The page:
Starring Mary McDonnell, Alfre Woodard, David Straithairn, Angela Bassett
Written and directed by John Sayles
Produced by Sarah Green and Maggie Renzi
A review of Passion Fish
In John Sayles’s Passion Fish, soap opera star May-Alice Culhane suffers partial paralysis after a car accident. The bitter actress retreats from New York to her childhood home in Louisiana and proceeds to drive away a series of home care nurses. But the last of these is Chantelle, a troubled yet committed nurse who endures and ultimately gives May-Alice a renewed sense of purpose. The film’s portrait of two women coming to terms has a languid power. And although some of the nursing on display is unimpressive, Chantelle’s psychosocial care may well have saved a life.
After the accident, May-Alice wakes up in a hospital and does not seem to realize she has lost the use of her legs. Panicking, she repeatedly asks an apparent nurse what happened. But all the nurse can say is that she will get the “doctor.” In despair, wheelchair-bound May-Alice moves back to her empty family home in rural Louisiana. There, she hires a series of live-in caretaker nurses who wear old-timey uniforms that make them look like housekeepers—and their broad range of duties does seem to include cleaning and cooking. These nurses range from strict to gabby and friendly, but all resign before long because May-Alice is so abusive and generally difficult.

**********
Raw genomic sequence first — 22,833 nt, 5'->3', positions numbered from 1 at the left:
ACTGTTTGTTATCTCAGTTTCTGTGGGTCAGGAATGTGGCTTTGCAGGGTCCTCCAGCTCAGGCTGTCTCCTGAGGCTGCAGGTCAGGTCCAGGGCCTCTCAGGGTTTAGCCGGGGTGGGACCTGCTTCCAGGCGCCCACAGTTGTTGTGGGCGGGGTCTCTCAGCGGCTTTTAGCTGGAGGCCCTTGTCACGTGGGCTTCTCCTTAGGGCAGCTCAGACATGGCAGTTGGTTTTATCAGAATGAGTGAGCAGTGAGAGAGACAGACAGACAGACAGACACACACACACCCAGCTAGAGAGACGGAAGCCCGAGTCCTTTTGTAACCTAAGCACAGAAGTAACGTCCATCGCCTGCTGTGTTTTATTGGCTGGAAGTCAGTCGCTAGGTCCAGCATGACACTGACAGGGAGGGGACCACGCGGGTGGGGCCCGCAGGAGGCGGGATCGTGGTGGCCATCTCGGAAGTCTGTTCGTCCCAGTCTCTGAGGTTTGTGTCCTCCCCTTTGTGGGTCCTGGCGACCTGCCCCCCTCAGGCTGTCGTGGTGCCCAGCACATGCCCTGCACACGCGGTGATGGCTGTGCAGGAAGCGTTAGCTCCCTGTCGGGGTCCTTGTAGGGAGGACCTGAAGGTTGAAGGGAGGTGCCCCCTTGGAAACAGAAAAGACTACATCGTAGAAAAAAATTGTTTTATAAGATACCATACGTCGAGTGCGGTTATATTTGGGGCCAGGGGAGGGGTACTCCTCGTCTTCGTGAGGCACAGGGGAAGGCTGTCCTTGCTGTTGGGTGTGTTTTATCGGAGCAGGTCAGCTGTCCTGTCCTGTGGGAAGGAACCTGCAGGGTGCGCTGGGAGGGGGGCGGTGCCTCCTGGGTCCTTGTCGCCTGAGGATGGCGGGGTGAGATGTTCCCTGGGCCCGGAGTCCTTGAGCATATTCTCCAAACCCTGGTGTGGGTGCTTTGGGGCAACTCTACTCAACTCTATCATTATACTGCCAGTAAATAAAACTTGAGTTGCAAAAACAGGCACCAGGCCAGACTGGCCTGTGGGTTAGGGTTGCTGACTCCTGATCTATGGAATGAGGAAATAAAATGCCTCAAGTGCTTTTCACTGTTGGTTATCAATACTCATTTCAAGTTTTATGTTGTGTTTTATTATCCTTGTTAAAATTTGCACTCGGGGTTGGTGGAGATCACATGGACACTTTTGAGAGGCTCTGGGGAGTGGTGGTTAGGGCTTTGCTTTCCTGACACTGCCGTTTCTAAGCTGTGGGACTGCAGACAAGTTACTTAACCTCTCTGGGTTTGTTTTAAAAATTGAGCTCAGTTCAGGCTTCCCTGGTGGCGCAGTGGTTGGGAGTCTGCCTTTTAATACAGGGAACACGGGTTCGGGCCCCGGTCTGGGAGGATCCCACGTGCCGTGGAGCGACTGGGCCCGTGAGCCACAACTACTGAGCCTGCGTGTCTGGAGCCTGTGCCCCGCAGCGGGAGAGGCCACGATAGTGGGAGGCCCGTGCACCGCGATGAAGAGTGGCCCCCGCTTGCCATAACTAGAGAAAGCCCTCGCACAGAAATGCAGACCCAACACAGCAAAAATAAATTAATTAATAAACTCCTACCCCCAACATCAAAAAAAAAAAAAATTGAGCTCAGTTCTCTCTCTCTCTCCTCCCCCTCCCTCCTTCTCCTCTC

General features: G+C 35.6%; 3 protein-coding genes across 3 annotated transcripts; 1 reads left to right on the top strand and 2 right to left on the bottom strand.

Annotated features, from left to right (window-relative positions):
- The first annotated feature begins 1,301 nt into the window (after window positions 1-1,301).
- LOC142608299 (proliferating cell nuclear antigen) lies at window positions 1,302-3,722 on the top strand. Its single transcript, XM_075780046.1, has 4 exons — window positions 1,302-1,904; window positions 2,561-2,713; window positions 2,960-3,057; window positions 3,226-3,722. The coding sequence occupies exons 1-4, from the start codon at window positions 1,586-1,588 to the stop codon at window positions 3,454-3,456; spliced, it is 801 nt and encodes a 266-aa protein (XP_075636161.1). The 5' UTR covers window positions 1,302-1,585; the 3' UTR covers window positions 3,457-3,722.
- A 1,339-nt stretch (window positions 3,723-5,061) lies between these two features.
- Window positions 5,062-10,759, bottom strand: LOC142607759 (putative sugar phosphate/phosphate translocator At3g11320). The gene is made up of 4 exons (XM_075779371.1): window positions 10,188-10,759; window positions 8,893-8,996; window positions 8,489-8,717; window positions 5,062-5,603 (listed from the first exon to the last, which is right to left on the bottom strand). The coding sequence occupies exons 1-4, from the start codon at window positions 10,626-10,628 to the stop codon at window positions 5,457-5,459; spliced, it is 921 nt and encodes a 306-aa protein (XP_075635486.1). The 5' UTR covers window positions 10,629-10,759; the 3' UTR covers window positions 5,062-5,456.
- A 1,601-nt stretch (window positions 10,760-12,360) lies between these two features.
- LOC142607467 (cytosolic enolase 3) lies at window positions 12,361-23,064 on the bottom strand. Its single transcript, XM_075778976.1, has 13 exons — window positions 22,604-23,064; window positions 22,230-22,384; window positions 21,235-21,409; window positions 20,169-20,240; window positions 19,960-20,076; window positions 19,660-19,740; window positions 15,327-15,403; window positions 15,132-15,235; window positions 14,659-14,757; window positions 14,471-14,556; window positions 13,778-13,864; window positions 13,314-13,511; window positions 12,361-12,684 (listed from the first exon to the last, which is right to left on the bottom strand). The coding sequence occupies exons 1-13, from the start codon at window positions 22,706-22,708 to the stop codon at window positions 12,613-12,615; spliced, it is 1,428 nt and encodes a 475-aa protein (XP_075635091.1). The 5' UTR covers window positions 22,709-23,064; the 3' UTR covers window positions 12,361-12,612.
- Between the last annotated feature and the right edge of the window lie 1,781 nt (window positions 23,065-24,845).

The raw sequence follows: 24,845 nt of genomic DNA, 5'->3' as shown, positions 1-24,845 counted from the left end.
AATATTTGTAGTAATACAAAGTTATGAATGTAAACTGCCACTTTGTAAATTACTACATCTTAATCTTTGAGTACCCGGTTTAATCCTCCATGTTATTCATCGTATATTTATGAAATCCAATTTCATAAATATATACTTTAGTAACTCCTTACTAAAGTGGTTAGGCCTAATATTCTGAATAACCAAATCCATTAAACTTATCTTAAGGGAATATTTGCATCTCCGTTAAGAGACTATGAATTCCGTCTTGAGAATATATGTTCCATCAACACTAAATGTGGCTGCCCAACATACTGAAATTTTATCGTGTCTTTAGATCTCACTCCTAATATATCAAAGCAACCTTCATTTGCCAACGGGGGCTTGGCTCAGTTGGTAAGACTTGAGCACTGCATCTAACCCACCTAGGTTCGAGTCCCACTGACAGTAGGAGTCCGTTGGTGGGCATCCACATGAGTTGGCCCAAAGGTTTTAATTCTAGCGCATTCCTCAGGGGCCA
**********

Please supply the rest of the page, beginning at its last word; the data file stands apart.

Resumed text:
Just when May-Alice thinks the agency will not send any more nurses, the young Chantelle arrives. They have some rough times but slowly develop a mutual respect. A stray comment suggests that Chantelle has not quite completed her nursing training, but she seems to employ the nursing process in motivating May-Alice to become more self-sufficient and to focus more on the world outside of herself. Chantelle forces May-Alice to do some things on her own, and eventually she confronts her about her alcohol abuse. It turns out that Chantelle herself is recovering from addiction, and she has lost custody of her daughter, who now lives with Chantelle’s stern father. He eventually brings his granddaughter to visit and hints that Chantelle might be able to get her daughter back if she stays on track. Chantelle also has a romance with a local musician, while May-Alice flirts with a married handyperson she knew back in high school.
For nursing, the film is mixed. The hospital nurse at the start presents a very unhelpful, yet sadly plausible, vision of a handmaiden passing the buck about a patient’s condition, leaving May-Alice in torment until a physician can be found (we never see that). And the early caretaker nurses display little in the way of psychosocial skill.
Chantelle is the bright spot. Woodard is very convincing as a young woman who is professional and direct in pushing May-Alice, but also honest about her own struggles, which may actually be a factor in her success. Chantelle really needs this job. Some may not like the fact that she has experienced addiction. And it is also not clear whether she is licensed to be providing the care she is giving (she does not seem to be handling controlled substances). But Chantelle is a strong and savvy care giver who plays an essential role in halting a difficult patient’s downward spiral.
Below is the trailer, which gives a good sense of the relationship between May-Alice and Chantelle.
Reviewed by Harry Jacobs Summers
Nursing Editor: Sandy Summers, MSN, MPH, RN
Reviewed July 6, 2018
The views expressed herein do not necessarily reflect those of the Board Members or Advisory Panel of The Truth About Nursing.
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